Pickle Lake pushes east-west Ring of Fire route – by Bryan Meadows (Thunder Bay Chronicle-Journal – September 13, 2012)

The Thunder Bay Chronicle-Journal is the daily newspaper of Northwestern Ontario.

The Township of Pickle Lake wants the province to reconsider its support for a proposed north-south road corridor to Nakina from the Ring of Fire mining camp.

“The businesses in our community stand to lose 30 to 40 per cent of their business due to the north-south route decision,” Mayor Roy Hoffman said Wednesday. “The impact of this could potentially put these businesses ‘out of business’ and put extreme pressure on a community that is already struggling to survive.”

Hoffman explained that a north-south route would impact a supply chain developed over decades through Pickle Lake, which acts as a distribution point for building supplies, fuel, groceries, mail and medical supplies.

“To fundamentally change the flow of traffic to (remote) First Nation communities will have a negative economic impact on the community,” he said, noting that the community prefers that a north-south rail line be constructed to get minerals to market from the Ring of Fire, south to Nakina and the CN Railway main line.

And, that an all-weather east-west road corridor from Pickle Lake to the mining camp be constructed so that the community would continue its role as a distribution point for goods moving north.

“The transportation of goods to the far north First Nations communities is one of the only private sector industries we have left,” Hoffman added.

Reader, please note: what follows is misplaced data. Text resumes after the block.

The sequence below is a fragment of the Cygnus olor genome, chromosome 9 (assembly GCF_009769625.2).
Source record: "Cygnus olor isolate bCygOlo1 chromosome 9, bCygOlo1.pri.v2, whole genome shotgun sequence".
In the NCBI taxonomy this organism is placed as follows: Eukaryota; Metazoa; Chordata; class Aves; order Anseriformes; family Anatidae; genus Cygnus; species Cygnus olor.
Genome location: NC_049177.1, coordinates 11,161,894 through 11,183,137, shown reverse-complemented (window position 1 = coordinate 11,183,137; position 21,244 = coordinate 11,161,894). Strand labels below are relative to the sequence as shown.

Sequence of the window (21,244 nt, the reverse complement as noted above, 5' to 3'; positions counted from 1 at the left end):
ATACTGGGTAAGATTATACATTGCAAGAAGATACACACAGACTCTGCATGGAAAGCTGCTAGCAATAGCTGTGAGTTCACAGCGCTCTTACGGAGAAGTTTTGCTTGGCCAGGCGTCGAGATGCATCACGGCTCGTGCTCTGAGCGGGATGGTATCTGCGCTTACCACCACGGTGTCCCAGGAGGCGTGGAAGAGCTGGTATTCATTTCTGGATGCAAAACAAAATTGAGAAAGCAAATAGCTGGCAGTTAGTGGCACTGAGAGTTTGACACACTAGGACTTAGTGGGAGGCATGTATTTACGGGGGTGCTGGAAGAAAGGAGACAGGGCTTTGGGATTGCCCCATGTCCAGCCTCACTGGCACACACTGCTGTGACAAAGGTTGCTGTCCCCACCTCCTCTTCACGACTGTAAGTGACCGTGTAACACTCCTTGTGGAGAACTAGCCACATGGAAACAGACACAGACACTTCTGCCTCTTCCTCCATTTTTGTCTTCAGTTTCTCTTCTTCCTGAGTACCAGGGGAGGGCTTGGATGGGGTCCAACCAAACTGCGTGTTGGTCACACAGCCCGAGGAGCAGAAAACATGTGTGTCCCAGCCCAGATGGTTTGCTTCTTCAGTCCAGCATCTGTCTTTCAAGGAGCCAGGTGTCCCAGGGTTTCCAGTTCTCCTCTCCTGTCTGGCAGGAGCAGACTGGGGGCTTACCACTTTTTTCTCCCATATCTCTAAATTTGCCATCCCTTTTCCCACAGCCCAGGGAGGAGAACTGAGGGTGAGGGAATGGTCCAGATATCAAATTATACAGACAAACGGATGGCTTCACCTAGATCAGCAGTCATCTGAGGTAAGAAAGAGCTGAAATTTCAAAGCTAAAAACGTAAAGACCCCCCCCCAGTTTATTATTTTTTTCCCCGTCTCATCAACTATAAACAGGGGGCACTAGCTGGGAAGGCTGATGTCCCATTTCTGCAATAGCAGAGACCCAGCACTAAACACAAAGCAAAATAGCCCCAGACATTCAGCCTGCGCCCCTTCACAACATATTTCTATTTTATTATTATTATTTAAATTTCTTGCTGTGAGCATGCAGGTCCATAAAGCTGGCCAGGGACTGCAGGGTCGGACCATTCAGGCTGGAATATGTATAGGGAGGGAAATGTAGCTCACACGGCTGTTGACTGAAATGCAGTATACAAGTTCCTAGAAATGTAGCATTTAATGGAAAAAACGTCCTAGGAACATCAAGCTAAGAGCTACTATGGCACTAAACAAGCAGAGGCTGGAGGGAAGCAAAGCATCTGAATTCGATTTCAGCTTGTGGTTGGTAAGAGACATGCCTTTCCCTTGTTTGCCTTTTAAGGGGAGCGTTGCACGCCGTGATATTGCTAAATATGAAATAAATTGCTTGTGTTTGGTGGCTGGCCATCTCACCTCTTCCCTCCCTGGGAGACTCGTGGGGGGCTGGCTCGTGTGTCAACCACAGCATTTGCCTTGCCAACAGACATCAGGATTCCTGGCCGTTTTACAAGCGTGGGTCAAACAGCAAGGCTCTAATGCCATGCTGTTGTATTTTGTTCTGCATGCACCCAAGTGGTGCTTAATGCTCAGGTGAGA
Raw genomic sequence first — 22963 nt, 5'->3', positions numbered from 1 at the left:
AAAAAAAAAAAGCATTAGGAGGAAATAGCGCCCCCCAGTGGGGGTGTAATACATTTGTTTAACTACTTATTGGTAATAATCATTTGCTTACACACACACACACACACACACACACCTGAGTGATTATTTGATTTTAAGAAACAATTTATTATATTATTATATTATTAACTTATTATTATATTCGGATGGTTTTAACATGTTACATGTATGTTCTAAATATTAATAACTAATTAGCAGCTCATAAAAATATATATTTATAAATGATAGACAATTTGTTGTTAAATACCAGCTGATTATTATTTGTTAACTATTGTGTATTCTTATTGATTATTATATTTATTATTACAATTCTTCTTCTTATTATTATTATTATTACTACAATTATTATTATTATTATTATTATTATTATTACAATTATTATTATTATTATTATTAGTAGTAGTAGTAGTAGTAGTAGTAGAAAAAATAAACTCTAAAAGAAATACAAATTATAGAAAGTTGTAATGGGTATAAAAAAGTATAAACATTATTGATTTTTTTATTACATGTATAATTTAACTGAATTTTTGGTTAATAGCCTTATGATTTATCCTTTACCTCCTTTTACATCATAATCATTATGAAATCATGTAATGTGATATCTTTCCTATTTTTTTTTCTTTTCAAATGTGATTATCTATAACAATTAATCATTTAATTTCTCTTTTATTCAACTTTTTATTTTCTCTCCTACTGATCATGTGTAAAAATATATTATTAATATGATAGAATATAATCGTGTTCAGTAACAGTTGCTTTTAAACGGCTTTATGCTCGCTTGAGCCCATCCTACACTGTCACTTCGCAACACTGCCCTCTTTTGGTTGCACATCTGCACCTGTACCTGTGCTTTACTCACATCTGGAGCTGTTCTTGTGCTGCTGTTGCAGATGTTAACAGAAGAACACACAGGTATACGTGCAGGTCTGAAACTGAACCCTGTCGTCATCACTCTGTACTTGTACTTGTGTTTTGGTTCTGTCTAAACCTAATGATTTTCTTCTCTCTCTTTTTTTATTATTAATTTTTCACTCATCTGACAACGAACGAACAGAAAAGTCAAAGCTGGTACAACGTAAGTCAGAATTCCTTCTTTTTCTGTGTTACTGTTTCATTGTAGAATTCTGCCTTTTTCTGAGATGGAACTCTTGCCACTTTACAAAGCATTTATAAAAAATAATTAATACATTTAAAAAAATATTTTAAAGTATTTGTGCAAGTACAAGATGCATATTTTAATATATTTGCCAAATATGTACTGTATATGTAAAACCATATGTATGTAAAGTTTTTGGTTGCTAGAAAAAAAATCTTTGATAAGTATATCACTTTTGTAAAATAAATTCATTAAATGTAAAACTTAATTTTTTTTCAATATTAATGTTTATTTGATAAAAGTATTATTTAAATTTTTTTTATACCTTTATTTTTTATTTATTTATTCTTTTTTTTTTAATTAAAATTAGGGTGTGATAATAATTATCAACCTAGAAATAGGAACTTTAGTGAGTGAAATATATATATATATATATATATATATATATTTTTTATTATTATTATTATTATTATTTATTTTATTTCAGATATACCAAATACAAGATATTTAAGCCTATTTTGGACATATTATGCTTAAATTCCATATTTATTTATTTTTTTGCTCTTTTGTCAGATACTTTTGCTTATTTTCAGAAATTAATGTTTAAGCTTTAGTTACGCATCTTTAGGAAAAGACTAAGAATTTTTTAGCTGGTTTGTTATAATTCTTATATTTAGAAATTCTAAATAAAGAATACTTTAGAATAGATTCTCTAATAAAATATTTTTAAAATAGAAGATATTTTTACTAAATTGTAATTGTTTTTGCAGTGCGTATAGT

Hoffman maintains that the east-west route also makes sense environmentally — the headwaters of the Albany and Attawapiskat rivers have already been crossed — and infrastructurally, having connecting power lines, communications and transportation links already in place along Highway 599 and the North Road.

He said he discussed the east-west corridor with several provincial cabinet ministers last month at the Association of Municipalities of Ontario conference in Ottawa.

“Will we change their minds? I doubt they will back away from the north-south corridor, but,” he said, “I don’t think anyone knew the impact it could have on Pickle Lake.

“It’s still in environmental assessment stage, so everything is not carved in stone. . . . The compromise from our standpoint, would be to give Cliffs the railway link to Nakina (for its ore transportation) and give us the all-weather road, to keep the connection to the far north communities,” Hoffman added.

Four Matawa First Nations: Eabametoong, Neskantaga, Nibinamik and Webequie have also backed an east-west road link; even going as far as signing an agreement in March to work together on building and operating their own Ring of Fire transportation corridor between Pickle Lake and Webequie Junction.

Cliffs Natural Resources announced in June that it would build a ferrochrome smelter near Sudbury and that ore would be trucked south from the mine site along a $600 million, all-weather road to Nakina.

The provincial government said then, that discussions would begin soon on the proposed development of that new all-season road to run south from the Ring of Fire.

The federal and provincial governments are co-ordinating environmental assessments of the proposed processing facility, transportation corridor and mine site developments.